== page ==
- DE LA CROIX, David & DOEPKE, Matthias, "undated". "Inequality and growth: why differential fertility matters," CORE Discussion Papers RP 1676, Université catholique de Louvain, Center for Operations Research and Econometrics (CORE).
- David de la Croix & Matthias Doepke, 2001. "Inequality and Growth: Why Differential Fertility Matters," UCLA Economics Working Papers 803, UCLA Department of Economics.
- DE LA CROIX, David & DOEPKE, Matthias, 2001. "Inequality and Growth : Why Differential Fertility Matters," Discussion Papers (IRES - Institut de Recherches Economiques et Sociales) 2001008, Université catholique de Louvain, Institut de Recherches Economiques et Sociales (IRES).
- N. S. Ssewanyana & A J. Okidi & D. Angemi & V. Barungi, 2004. "Understanding the determinants of income inequality in Uganda," CSAE Working Paper Series 2004-29, Centre for the Study of African Economies, University of Oxford.
- Neil McCulloch & Bob Baulch, 2000. "Simulating the Impact of Policy upon Chronic and Transitory Poverty in Rural Pakistan," Econometrics 0004003, EconWPA.
- N. Gregory Mankiw & David Romer & David N. Weil, 1992. "A Contribution to the Empirics of Economic Growth," The Quarterly Journal of Economics, Oxford University Press, vol. 107(2), pages 407-437.
- N. Gregory Mankiw & David Romer & David N. Weil, 1990. "A Contribution to the Empirics of Economic Growth," NBER Working Papers 3541, National Bureau of Economic Research, Inc.
- Kremer, Michael & Chen, Daniel L, 2002. "Income Distribution Dynamics with Endogenous Fertility," Journal of Economic Growth, Springer, vol. 7(3), pages 227-258, September.
- Michael Kremer & Daniel Chen, 2000. "Income-distribution Dynamics with Endogenous Fertility," NBER Working Papers 7530, National Bureau of Economic Research, Inc.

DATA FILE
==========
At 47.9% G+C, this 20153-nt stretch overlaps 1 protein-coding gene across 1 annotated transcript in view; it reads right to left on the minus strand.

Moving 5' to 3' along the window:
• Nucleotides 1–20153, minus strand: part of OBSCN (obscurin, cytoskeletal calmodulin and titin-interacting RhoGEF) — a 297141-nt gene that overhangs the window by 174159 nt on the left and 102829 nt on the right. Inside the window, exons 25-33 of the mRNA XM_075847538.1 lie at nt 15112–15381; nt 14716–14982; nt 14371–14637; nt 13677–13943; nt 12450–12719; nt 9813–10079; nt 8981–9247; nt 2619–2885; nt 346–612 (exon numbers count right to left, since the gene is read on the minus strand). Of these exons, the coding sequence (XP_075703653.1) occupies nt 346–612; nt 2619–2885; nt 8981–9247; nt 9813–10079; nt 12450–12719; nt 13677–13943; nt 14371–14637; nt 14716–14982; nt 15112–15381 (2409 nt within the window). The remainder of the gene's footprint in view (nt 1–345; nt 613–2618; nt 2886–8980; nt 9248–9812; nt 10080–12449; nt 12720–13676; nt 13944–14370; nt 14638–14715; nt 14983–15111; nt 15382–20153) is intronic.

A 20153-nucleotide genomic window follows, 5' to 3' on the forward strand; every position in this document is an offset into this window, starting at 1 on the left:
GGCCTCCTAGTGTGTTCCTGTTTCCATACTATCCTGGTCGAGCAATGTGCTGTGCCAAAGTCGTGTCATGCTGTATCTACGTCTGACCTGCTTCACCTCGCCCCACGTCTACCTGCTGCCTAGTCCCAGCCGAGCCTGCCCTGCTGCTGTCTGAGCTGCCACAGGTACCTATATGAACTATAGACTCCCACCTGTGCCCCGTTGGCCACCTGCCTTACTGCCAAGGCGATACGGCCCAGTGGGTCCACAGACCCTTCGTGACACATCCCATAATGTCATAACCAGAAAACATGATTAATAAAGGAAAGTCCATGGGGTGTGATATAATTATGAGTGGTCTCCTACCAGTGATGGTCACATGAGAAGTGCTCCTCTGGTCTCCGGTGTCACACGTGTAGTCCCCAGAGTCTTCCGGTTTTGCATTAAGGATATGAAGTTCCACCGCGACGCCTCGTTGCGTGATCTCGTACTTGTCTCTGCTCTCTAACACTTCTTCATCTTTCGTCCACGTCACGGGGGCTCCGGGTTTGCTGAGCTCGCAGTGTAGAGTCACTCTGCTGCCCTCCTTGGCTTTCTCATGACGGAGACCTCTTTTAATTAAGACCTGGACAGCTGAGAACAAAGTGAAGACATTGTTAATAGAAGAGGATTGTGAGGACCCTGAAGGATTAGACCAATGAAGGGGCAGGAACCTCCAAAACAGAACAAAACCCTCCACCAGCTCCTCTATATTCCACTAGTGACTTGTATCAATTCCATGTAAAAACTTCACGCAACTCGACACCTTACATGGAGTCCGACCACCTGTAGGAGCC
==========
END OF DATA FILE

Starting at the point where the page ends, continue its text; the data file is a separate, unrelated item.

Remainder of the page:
- Jean Drèze & Mamta Murthi, 2001. "Fertility, Education, and Development: Evidence from India," Population and Development Review, The Population Council, Inc., vol. 27(1), pages 33-63.
- Diego Angemi & N.S. Ssewanyana, 2004. "Understanding the Determinants of Income Inequality in Uganda," Economics Series Working Papers WPS/2004-29, University of Oxford, Department of Economics.
- Stephan Klasen & Claudia Wink, 2003. ""Missing Women": Revisiting The Debate," Feminist Economics, Taylor & Francis Journals, vol. 9(2-3), pages 263-299.
- John Luke Gallup & Jeffrey D. Sachs & Andrew D. Mellinger, 1998. "Geography and Economic Development," Harvard Institute of Economic Research Working Papers 1856, Harvard - Institute of Economic Research.
- Stephan Klasen & Silke Woltermann, 2005. "The impact of demographic dynamics on economic development, poverty and inequality in Mozambique," Departmental Discussion Papers 126, University of Goettingen, Department of Economics. Full references (including those not matched with items on IDEAS)
When requesting a correction, please mention this item's handle: RePEc:got:vwldps:133. See general information about how to correct material in RePEc.
For technical questions regarding this item, or to correct its authors, title, abstract, bibliographic or download information, contact: (Ben Schroeter)
If references are entirely missing, you can add them using this form.